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# Square wave generator using IC 555

A square pulse generator built on the basis of the popular 555 microcircuit works as a multivibrator i.e. in self-oscillating mode. This is a mode in which impulses arise themselves, without any external influences.

The structure of IC 555 (see Texas Instruments LM555) is shown in Figure 1.

Figure 1. The structure of IC 555

The generator circuit based on IC 555 is shown in Figure. 2

Figure 2. Generator circuit based on IC 555

To better describe the operating principle of the generator, Figure 3 shows a diagram of IC 555 with external elements.

Figure 3. Generator circuit based on IC 555 with external elements

## The operating principle description

When turned on, capacitor C1 is discharged (voltage at 2 Pin IC 555 is less than 1/3 Vcc), and trigger comparator A2 that will operate and generate a high level at the S input of the built-in flip-flop. The voltage at the 6th Pin of IC 555 is less than 2/3 Vcc, which means comparator A1, which generates the signal at input R2, is turned off. Thus, after turning on the built-in trigger, it will be set to 1, a logical 0 will appear at its inverse output, a high level will be set at the timer output, the transistor with the output on Pin 7 will close and capacitor C1 will begin to charge through resistors R1, R2. In this case, the voltage on Pin 2 and Pin 6 will increase.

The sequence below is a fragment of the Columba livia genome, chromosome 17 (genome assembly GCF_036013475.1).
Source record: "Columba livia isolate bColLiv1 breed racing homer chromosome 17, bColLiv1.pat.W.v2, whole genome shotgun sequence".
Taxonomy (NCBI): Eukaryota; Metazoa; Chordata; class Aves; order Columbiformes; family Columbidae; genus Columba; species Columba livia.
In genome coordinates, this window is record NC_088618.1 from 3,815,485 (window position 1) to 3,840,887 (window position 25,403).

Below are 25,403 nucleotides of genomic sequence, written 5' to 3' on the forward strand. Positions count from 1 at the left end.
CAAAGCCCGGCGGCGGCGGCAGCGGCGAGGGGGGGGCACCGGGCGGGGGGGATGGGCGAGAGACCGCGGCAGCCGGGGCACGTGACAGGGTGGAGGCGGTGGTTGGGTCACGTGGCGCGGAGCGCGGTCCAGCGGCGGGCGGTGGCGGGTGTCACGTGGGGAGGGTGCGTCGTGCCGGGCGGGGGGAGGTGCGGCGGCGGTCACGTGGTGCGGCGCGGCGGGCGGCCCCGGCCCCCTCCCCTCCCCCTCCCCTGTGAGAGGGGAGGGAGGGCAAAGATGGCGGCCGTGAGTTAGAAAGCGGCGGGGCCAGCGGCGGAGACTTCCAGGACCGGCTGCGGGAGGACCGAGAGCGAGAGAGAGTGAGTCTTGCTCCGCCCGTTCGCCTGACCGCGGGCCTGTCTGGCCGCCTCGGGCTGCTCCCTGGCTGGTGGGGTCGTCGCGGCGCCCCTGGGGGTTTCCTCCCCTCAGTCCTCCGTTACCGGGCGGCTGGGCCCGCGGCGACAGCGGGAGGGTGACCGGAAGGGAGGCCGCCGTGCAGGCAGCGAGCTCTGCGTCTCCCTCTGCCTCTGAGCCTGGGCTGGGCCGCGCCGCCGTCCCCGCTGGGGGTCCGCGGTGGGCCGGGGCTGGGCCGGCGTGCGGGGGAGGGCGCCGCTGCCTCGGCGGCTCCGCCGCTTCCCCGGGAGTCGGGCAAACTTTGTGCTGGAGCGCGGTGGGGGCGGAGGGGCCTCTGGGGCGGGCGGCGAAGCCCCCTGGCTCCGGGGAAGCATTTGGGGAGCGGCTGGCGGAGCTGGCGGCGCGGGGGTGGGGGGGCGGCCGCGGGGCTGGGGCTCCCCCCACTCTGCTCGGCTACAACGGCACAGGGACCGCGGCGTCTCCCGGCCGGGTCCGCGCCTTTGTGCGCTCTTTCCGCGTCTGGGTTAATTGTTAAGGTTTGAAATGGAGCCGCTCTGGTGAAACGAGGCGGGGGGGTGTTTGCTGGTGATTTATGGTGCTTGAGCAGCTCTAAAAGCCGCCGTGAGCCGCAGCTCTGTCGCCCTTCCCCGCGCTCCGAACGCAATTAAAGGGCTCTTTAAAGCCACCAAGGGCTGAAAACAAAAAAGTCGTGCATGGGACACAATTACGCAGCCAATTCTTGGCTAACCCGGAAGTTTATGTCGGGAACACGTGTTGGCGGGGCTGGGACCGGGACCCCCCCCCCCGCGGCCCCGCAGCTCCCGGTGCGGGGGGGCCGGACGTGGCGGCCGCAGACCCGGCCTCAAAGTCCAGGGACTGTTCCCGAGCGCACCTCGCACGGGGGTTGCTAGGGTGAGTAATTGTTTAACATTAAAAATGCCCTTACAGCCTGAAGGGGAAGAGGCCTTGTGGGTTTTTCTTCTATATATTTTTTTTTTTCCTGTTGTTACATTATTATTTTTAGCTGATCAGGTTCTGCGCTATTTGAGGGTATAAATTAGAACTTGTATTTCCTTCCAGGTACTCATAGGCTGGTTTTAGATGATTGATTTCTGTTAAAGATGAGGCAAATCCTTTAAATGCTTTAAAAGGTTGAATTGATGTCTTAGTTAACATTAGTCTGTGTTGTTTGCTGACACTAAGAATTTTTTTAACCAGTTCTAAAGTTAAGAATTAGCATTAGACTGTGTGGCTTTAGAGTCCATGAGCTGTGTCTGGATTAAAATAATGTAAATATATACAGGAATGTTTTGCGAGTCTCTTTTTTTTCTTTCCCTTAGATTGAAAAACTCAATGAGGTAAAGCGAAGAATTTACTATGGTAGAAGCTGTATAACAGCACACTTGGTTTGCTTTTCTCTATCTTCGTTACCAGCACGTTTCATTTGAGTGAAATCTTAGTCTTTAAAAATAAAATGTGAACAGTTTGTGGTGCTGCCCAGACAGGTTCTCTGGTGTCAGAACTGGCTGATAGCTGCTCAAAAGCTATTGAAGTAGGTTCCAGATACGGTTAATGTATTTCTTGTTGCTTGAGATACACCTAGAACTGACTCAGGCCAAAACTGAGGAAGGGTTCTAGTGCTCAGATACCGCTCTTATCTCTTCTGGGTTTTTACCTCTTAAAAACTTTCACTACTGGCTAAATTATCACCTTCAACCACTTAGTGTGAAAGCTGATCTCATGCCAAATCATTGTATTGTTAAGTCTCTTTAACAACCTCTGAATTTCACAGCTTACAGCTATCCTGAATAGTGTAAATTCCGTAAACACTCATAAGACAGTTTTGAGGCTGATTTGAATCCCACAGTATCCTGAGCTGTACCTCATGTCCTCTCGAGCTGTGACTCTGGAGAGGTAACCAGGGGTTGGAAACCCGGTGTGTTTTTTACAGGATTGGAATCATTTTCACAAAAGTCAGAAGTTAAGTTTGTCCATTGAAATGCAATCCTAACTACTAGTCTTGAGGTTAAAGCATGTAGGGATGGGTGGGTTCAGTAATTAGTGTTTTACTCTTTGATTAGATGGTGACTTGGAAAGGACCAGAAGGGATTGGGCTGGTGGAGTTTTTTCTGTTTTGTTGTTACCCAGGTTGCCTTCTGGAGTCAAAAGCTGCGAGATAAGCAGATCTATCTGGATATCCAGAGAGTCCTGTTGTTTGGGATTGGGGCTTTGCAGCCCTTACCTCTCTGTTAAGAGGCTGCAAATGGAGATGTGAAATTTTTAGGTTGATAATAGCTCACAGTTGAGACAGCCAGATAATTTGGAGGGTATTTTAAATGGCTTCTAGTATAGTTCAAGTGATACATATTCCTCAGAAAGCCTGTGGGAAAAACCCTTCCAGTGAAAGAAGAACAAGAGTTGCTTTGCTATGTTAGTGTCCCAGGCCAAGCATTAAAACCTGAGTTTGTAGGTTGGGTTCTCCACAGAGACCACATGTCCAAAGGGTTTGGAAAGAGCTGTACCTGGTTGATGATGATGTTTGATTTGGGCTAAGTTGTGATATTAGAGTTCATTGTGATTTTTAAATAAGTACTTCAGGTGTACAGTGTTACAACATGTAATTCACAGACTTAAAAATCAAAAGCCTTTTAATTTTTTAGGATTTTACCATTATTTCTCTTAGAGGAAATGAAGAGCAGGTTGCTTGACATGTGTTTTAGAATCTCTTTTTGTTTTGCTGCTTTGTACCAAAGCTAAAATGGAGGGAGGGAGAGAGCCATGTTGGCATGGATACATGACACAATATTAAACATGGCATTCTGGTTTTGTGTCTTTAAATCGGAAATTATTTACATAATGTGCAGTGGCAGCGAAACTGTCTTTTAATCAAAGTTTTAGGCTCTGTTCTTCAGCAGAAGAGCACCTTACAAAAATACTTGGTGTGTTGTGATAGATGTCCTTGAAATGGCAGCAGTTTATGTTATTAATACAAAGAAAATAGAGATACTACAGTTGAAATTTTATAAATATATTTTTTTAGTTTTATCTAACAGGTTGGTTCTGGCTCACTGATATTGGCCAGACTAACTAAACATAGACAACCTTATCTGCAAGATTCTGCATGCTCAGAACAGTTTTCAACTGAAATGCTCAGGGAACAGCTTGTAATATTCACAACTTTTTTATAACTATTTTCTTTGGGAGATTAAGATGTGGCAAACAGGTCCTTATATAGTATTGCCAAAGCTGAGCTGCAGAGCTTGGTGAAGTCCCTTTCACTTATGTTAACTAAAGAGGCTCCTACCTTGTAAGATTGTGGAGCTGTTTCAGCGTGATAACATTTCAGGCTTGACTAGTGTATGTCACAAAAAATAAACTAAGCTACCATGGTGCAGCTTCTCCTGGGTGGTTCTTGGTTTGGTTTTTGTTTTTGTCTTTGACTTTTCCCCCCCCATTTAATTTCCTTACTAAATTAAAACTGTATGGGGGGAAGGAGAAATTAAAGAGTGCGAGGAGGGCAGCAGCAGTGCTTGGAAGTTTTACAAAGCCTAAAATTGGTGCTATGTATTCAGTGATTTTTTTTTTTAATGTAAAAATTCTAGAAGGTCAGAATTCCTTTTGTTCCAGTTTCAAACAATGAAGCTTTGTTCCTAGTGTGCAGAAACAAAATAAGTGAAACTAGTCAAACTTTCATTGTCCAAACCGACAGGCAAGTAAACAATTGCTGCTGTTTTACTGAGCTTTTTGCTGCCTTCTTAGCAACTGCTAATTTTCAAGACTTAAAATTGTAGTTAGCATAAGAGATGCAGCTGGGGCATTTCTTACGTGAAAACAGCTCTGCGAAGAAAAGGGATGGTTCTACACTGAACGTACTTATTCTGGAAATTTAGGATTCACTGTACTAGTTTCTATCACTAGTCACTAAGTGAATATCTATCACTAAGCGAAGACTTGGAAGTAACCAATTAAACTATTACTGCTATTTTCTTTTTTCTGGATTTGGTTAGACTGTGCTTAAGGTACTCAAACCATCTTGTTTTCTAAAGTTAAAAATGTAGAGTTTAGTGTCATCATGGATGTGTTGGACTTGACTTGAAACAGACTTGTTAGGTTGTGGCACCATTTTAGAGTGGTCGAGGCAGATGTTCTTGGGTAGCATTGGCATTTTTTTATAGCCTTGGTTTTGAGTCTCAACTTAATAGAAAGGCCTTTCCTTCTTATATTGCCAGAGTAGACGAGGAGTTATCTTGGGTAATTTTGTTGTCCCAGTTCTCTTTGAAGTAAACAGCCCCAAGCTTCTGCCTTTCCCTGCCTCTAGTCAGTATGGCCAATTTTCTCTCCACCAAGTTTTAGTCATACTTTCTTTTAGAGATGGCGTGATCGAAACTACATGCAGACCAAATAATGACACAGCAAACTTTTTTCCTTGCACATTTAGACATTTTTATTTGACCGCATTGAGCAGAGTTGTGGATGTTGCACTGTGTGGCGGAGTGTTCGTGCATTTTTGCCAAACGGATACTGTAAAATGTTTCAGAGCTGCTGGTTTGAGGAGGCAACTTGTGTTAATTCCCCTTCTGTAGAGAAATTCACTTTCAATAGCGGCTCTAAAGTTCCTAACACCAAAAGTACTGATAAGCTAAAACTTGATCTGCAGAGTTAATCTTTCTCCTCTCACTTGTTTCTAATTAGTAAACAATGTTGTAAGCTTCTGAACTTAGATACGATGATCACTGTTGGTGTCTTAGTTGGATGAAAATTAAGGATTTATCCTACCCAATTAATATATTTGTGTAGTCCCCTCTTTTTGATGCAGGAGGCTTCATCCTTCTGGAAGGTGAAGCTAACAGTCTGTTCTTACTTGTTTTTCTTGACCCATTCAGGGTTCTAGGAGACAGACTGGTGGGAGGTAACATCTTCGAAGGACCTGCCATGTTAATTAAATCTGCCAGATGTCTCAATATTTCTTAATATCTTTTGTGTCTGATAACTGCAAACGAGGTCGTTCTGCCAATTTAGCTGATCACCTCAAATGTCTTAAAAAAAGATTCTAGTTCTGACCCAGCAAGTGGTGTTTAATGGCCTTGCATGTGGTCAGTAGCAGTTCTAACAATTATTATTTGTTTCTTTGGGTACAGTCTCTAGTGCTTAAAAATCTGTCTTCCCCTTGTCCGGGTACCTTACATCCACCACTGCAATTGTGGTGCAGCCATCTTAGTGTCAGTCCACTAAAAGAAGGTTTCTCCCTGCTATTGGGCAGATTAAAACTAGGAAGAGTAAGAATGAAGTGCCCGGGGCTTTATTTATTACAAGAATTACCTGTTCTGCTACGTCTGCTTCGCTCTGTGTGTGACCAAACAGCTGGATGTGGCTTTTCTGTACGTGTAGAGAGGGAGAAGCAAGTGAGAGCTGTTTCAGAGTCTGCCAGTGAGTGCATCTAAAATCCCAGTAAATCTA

At the moment when the voltage on Pin 2 rises to 1/3 Vcc, the Set signal disappears and the comparator for setting the built-in trigger is turned off.

At the moment when the voltage on Pin 6 rises to 2/3 Vcc (that is, the voltage on the capacitor becomes slightly more than 2/3 Vcc), a Reset will immediately be formed at the input of trigger R2.

This signal (Reset R2) will reset our trigger and its output will go high. In this case, the output of the timer (Pin 3) will be set to a low level. the transistor on Pin 7 will open and capacitor C1 will begin to discharge through resistor R2. The voltage at Pin 2 and Pin 6 will begin to drop. As soon as the voltage of ns C1 becomes slightly less than 2/3 Vcc, the upper comparator will switch again and the Reset signal at input R2 will disappear. But the trigger can only be set to state 1 using the Set signal (at the S input), so it will remain in the reset state.

As soon as the voltage on C1 drops to 1/3 Vcc (in reality, it will become a little less than 1/3 Vcc), the lower comparator will work again, generating the Set signal at the S input, and the trigger will again be set to 1. Zero will appear at its output again (as output is inverse) One will appear at the output of the entire IC  Pin 3. The transistor at Pin 7 will close and the capacitor will begin charging again.

Thus, the described process will continue continuously - charging the capacitor through R1, R2 from 1/3 Vcc to 2/3 Vcc (at Pin 3 - high level), then discharging the capacitor from 2/3 Vcc to 1/3 Vcc through resistor R2 (Pin 3 output is low level).

Figure 4. Output waveform

From the description you can see how our circuit works as a rectangular pulse generator in a self-oscillating mode.

To calculate the pulse frequency, you can use the formula

f = 1 / (0.693 * C1 * (R1 + 2 * R2)),
t1 = 0.693 * (R1 + R2) * C1,
t2 = 0.693 * R2 * C1

In this formula:

t1  pulse duration
t2  pause duration
f  vibration frequency

As follows from the calculation, in such a generator circuit it is impossible to obtain an exact filling of 50%, that is, a clear meander.

To easily calculate the pulse frequency, pulse and pause durations and other parameters of a circuit use our online calculator.

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08/10/1839
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